Of course, I could save my money (and dubious sanity) and just do some research. Maybe I'll try that first. :)

Well. It's good to be back. I hope everyone's having an excellent week, and will continue to do so. For those of us here in the U.S., Happy Memorial Day.

Thursday, May 26, 2011

Darkness: Live!

First, the big news: Darkness is live on Smashwords, with major retailers to follow. I have two books of a trilogy now. That is better than a buttered toffee frappachino, my friends.

Next, Internet breaks. It's hard to take a complete break from the Internet in the 21st C. Something's always pinging me, reminding me there's a whole digital universe passing me by. Especially since I work on a computer. Plus wow, what a fast digital world. Unplug for a week and I might have to upgrade my browser already. Part of this one was enforced when I fried my PowerMac. Yes, I wrote that sucker into the ground. Take that, you sequel, you! Then I was forced to compose on a Microsoft laptop I got for Mother's Day. Thank goodness for that laptop, don't get me wrong. It really beat the body wash as far as presents go. It's just an abrupt cognitive shift, going from a PowerMac to a Samsung notebook. Talk about dissonance.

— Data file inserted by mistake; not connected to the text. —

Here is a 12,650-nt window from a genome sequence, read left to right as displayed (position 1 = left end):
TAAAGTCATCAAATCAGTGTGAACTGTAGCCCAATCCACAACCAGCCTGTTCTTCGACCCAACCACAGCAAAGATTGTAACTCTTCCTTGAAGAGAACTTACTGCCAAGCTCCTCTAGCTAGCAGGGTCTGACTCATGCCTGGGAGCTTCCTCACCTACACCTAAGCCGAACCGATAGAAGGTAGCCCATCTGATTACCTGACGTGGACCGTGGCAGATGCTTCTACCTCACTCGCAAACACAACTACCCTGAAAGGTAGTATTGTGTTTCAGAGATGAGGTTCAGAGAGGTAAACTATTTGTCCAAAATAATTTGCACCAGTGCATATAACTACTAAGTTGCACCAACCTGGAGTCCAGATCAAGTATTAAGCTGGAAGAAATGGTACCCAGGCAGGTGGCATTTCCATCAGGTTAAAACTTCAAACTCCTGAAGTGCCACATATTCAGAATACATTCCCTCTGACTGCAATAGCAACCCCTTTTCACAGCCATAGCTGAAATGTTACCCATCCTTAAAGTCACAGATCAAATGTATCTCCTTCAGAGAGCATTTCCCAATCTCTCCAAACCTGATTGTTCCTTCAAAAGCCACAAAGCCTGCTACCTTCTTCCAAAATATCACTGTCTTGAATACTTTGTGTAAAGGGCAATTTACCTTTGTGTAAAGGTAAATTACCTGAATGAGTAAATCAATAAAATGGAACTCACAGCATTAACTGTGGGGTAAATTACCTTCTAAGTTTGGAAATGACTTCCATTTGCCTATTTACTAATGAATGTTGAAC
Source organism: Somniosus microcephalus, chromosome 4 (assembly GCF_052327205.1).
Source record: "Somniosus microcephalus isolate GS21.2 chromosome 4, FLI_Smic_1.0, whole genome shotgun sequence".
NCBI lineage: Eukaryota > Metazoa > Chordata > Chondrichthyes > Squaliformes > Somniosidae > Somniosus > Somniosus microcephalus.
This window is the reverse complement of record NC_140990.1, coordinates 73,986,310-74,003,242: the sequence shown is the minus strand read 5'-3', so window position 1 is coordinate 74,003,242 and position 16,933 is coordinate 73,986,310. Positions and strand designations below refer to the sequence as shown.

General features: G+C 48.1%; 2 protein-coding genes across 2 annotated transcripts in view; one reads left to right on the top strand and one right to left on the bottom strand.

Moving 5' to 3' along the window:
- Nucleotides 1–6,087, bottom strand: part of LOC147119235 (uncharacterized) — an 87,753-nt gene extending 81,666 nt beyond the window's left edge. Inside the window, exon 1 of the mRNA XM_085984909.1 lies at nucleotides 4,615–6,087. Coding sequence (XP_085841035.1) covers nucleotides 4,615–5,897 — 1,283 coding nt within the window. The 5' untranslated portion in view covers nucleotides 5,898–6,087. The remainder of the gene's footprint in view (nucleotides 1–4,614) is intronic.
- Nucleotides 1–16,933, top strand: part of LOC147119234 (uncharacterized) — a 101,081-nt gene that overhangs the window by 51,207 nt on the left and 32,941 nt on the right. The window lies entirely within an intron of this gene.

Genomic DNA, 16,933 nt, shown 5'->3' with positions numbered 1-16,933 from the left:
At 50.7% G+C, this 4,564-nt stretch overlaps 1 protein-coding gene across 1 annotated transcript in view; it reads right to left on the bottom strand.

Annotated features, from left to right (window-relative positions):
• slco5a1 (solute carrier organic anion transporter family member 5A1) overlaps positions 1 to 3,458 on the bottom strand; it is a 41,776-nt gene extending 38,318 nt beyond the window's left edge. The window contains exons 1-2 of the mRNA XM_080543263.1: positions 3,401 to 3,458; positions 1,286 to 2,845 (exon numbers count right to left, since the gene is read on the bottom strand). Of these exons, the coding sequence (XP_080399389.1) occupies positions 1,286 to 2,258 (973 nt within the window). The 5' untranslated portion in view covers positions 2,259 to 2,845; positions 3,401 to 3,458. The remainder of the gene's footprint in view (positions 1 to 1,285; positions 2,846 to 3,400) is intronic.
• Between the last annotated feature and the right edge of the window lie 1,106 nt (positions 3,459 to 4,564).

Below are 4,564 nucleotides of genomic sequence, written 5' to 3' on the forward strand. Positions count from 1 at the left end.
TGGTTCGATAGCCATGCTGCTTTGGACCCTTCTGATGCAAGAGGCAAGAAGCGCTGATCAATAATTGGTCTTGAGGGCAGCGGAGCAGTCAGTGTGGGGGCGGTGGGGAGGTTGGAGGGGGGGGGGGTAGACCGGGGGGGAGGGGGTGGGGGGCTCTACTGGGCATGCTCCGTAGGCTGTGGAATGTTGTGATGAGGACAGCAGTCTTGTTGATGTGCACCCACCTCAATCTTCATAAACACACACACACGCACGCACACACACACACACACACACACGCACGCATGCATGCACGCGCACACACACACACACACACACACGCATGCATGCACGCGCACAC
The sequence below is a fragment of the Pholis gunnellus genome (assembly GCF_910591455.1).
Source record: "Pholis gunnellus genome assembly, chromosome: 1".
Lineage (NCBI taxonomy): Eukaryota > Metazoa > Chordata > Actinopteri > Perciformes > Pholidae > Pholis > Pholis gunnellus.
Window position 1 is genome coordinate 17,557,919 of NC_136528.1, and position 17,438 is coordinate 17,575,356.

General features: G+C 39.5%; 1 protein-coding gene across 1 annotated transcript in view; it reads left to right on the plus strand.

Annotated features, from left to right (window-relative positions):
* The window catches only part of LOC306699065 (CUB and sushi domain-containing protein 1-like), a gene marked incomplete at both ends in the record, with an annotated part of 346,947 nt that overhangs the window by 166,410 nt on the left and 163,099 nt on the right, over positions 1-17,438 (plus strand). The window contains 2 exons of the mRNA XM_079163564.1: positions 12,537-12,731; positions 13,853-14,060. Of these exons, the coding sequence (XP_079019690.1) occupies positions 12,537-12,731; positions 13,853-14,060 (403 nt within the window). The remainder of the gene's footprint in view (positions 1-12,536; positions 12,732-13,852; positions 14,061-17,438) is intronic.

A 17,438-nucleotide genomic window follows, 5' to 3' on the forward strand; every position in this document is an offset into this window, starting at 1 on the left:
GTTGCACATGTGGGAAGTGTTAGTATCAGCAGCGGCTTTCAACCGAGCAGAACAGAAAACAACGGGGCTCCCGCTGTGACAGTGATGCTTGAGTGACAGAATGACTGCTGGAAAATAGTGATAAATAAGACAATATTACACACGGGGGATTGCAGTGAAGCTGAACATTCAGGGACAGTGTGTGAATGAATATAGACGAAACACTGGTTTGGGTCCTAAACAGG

And now, Row80. Since one of my goals allowed me to replace writing intensive with editing, I can honestly say I have done almost nothing but. That's what the Internet break was about- pretty much total editing boot camp. Although I can't claim to love editing, I can say I've learned a hell of a lot going through this process. I had way different expectations with the first book. I took my time and no one really cared. But this time around, I learned a lot about pacing myself. I had to just slow down or risk releasing a book I wasn't happy with. I can honestly say I'm happy with this one. For all those readers who sent me emails, wanting to read the book already, I thought about each and every one of you when I was tempted to say, "good enough." I didn't want "good enough." You all deserve The Best. As a fairly new indie author, I had to learn what that looked like. I'm excited about it. Darkness is live on Smashwords, with major retailers to follow. I'll announce as soon as I know when it's live on Amazon and B&N, but some of you will probably beat me to it.